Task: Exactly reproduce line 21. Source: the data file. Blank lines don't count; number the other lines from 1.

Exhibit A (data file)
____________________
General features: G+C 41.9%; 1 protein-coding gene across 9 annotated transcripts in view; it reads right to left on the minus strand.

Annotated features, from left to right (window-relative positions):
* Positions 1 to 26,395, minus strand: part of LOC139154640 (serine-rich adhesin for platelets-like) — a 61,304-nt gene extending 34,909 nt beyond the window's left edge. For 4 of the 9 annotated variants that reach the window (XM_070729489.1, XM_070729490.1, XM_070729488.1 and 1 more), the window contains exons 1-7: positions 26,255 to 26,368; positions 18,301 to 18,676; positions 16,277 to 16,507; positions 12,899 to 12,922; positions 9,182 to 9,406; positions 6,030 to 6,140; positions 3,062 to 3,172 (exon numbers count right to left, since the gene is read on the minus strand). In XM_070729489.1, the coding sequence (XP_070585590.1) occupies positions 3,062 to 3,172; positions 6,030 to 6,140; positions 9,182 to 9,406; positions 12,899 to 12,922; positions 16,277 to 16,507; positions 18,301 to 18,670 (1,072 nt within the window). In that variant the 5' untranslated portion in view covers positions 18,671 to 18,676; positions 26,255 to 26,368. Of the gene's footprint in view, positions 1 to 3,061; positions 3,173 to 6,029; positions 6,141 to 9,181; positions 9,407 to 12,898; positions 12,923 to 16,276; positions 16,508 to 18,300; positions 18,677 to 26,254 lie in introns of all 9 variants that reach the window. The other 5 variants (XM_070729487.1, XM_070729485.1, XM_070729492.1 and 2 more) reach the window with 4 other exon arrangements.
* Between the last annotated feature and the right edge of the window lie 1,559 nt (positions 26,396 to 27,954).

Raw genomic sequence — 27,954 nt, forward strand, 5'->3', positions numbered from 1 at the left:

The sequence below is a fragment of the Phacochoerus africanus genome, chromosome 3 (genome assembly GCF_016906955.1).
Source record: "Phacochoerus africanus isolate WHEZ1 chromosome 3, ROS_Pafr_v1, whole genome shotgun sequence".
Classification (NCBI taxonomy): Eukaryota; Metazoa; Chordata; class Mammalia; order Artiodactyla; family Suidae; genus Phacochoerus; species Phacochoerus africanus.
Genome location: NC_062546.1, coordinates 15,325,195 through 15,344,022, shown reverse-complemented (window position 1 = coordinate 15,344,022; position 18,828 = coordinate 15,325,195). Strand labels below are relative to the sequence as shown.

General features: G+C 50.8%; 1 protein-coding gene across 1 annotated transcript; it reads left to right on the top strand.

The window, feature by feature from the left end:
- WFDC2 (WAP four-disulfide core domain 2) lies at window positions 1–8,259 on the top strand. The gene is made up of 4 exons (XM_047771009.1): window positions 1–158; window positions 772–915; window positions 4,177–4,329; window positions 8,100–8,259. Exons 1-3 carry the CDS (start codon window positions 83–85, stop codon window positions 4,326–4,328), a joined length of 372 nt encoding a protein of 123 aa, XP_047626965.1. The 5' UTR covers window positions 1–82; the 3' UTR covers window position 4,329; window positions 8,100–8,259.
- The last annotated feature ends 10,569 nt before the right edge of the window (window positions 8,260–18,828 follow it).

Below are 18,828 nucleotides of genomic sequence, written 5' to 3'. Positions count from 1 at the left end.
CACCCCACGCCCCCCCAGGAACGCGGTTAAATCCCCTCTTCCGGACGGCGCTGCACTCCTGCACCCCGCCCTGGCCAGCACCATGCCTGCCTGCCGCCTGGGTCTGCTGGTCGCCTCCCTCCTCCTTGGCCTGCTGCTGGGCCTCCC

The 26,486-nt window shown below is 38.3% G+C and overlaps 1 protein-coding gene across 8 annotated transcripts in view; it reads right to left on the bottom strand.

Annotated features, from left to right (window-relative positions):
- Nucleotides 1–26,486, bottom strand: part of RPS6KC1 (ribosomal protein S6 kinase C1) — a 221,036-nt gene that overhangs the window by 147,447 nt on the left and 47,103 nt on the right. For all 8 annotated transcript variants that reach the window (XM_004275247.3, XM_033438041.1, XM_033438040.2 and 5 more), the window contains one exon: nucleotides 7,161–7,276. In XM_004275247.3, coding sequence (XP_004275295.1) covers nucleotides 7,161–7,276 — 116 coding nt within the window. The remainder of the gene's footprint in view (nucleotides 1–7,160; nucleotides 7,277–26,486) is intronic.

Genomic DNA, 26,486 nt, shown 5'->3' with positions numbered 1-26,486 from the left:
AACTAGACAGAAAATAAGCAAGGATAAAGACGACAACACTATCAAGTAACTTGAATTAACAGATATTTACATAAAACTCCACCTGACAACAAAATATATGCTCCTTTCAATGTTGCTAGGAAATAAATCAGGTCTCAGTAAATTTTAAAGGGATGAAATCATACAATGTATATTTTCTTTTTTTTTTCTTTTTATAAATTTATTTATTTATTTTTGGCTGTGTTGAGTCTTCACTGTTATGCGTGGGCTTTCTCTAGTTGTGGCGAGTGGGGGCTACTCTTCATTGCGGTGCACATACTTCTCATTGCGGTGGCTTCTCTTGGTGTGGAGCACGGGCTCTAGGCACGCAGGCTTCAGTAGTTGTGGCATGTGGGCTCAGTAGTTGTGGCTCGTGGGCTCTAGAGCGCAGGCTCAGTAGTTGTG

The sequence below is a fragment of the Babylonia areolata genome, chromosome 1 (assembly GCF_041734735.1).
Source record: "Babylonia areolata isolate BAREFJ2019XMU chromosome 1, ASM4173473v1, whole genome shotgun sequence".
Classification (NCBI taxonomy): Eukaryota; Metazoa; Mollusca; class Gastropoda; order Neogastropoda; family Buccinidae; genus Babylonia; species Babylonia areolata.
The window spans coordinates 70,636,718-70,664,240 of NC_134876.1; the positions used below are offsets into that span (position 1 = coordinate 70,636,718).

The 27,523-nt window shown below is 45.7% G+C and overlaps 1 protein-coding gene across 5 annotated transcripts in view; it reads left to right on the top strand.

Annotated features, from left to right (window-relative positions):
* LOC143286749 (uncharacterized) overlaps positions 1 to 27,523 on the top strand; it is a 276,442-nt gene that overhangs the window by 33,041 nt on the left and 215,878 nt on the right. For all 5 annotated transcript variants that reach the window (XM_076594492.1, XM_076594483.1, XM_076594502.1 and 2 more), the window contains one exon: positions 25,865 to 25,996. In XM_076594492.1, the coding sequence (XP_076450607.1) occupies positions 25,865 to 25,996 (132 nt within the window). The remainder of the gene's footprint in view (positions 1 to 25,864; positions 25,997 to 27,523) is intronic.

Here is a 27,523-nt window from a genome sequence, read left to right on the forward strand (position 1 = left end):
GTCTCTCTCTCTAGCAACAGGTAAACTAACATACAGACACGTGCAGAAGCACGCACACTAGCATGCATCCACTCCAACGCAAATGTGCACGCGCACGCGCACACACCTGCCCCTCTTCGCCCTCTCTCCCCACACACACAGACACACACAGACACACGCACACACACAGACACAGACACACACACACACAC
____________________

The sequence below is a fragment of the Babylonia areolata genome, chromosome 1 (assembly GCF_041734735.1).